Wednesday, Nov. 5, 5:30-7:30 p.m. at the Maryland Club
Posted 10.29.08 by MICA Media Relations
Maryland Institute College of Art (MICA) President Fred Lazarus IV will be honored with Preservation Maryland's Stewardship Award at the historic preservation organization's annual meeting and reception Wednesday, Nov. 5, 5:30-7:30 p.m. at the Maryland Club, One Eager Street.
Lazarus is being recognized for demonstrating exemplary stewardship of the collection of historic buildings that form a significant part of MICA's campus-a campus that has grown almost entirely through the acquisition and renewal of historic structures-during his 30-year tenure at the art and design College.
"Fred Lazarus has been a leader in historic preservation and urban design," said Tyler Gearhart, executive director of Preservation Maryland. "He has established MICA as a leading arts school nationally and as a major cultural institution in Baltimore by embracing preservation principles and creating an unique educational environment that has a real ‘sense of place' on MICA's campus."
Lazarus was nominated for the Stewardship Award by David Wright, a principal with Baltimore-based GWWO Architects. The firm shared the 2007 award with Historic Hampton, NPS, and Constellation Energy.
"Mr. Lazarus's commitment to enriching the environment of his community-both the historic and the modern-has spanned three decades and deserves hearty recognition," Wright wrote in the nomination letter. "The old architecture has been preserved with glorious results, and has been enhanced with new neighbors that not only complement the historic volumes and forms, but in fact make the entire ensemble sing."
Wright noted a number of preservation projects that Lazarus has overseen during his 30-year tenure:
• Exterior restoration and interior rehabilitation of the original 1905 Main Building.
• Renovations to an historic shoe factory building, now the Fox Building, into classrooms and studios. Completed in 1980, the renovations retained the industrial character of both the exterior and interior.
• The Mount Royal Station, built in the 1890s as a B&O station, was originally converted to a studio; classroom and gallery use in the mid-1960s, and was further preserved and renovated during Lazarus' tenure between 2004 and 2007.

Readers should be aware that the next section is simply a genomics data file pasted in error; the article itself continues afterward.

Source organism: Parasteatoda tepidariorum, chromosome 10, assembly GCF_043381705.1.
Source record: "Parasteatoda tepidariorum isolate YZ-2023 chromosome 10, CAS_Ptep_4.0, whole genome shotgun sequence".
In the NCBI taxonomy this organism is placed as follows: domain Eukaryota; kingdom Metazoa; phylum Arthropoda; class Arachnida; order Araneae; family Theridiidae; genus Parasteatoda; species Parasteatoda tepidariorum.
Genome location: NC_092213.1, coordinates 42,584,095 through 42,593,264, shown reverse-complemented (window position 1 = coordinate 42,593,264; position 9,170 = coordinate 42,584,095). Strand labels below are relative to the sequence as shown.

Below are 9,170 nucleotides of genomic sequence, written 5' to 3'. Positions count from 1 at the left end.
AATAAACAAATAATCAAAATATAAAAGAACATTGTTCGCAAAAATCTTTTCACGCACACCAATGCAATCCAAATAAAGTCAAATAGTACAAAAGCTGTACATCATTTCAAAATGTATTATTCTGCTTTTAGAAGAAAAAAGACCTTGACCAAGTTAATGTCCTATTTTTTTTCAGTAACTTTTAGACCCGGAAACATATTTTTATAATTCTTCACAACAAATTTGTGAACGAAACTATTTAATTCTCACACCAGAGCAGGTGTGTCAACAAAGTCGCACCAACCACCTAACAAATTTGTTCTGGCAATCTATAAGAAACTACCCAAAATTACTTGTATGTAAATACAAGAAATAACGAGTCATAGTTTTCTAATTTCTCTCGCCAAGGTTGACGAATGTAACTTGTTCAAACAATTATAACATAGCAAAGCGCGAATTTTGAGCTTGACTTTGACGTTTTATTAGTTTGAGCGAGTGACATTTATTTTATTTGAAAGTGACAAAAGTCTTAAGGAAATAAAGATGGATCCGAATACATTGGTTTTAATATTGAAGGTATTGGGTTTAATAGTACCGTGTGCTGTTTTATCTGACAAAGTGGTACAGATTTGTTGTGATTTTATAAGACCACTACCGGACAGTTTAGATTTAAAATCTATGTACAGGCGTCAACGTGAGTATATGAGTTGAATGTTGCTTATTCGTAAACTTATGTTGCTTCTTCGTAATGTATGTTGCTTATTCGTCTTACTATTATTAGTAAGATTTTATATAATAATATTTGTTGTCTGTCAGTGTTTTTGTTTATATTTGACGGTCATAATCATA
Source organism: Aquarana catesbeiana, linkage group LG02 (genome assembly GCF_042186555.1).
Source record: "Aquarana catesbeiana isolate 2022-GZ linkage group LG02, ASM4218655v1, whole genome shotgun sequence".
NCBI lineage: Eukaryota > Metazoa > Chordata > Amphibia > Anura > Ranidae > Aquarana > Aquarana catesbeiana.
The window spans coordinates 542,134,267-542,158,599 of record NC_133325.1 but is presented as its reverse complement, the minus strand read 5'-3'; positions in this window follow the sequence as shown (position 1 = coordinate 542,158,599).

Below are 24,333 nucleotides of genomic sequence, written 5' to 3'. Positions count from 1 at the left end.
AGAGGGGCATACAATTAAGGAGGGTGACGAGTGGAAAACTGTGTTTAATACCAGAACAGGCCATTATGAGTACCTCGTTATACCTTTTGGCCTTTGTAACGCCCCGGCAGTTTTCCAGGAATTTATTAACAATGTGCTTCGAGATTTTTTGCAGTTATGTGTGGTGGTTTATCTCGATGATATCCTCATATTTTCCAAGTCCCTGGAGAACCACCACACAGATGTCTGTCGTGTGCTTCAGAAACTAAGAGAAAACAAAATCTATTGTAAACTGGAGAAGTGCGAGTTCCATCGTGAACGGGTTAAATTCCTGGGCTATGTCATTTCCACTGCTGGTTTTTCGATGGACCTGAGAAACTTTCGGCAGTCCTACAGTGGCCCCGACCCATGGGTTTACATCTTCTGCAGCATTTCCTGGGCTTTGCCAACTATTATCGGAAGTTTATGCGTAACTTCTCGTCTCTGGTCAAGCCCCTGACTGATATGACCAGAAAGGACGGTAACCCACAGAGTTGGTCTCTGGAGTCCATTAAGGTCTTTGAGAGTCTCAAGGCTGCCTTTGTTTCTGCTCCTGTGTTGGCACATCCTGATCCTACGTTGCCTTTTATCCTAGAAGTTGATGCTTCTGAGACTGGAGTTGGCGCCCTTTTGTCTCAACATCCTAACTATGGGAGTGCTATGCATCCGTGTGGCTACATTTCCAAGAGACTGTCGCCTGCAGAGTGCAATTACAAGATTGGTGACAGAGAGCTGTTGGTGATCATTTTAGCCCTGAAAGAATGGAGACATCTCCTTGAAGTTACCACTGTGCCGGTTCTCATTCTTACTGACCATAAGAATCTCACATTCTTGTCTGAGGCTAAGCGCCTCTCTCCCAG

• The historic Firehouse, flanking North Avenue, was fully restored on the exterior and rehabilitated inside in 2003 to house the College's operations and facilities management.
• Meyerhoff House, completed in 2002, was originally built as the Hospital for the Women of Maryland, and later converted into a nursing home until it closed in the 1990s. The property lay vacant for seven years until MICA purchased it for renovation. It houses more than 200 students and also includes food service, student affairs offices, and a fitness center.
• Bunting Center, completely renovated in the mid-1990s to open in 1998, converted an existing office building into a vital campus neighborhood complex, including coffee shop, classrooms, and the collegiate library facilities.
• The North Avenue Studio Center, an old manufacturing facility of the Joseph A. Bank clothier and Morgan Millwork prior to that, is receiving ongoing work to fulfill its purpose as a graduate-themed complex whose occupants include Hoffberger School of Painting, Mount Royal School of Art, and Photographic and Electronic Media.
Wright also praised new projects that, through thoughtful infill development of vacant land, have enlivened and energized the community around MICA's campus. These projects include The Commons, MICA's first student residence, completed in 1992; Brown Center, a center for digital art and design, which opened in 2004 and has won international recognition for its design excellence; and The Gateway, a residential and student life center that opened this fall. "The Gateway serves as an anchor and signpost for the north end of the MICA campus, the Art and Entertainment District, and the Mount Royal Cultural Corridor, and has become an instant landmark along the Jones Falls Expressway," Wright wrote.
Fred Lazarus joins two other leaders who have demonstrated excellence in preservation who are also being honored at this event. This year's President's Award will be presented to Eileen S. McGuckian for her leadership in preserving Montgomery County's rich and diverse heritage. For outstanding volunteer contributions to historic preservation in Maryland, the George T. Harrison Award will be presented to Mildred Ridgley-Gray, a retired educator and lifelong resident of Prince Georges County.
Pratt Cassity, director of Public Service and Outreach for the College of Environment and Design at University of Georgia, will be the keynote speaker at the Nov. 5 annual meeting and reception. Cassity will discuss "New Design in Historic Districts."
The cost of the annual meeting and reception is $50 for members, $60 for non-members. Call 410-685-2886 or e-mail pm@PreservationMaryland.org. The Preservation Maryland Web site is www.preservemd.org.
Founded in 1826, Maryland Institute College of Art (MICA) is the oldest continuously degree-granting college of art and design in the nation. The College enrolls nearly 3,300 undergraduate, graduate and open studies students from 48 states and the District of Columbia and 52 countries in fine arts, design, electronic media, art education, liberal arts, and professional studies degree and non-credit programs. With art and design programs ranked in the top 10 by U.S. News & World Report, MICA is pioneering interdisciplinary approaches to innovation, research, and community and social engagement. Alumni and programming reach around the globe, even as MICA remains a cultural cornerstone in the Baltimore/Washington region, hosting hundreds of exhibitions and events annually by students, faculty and other established artists.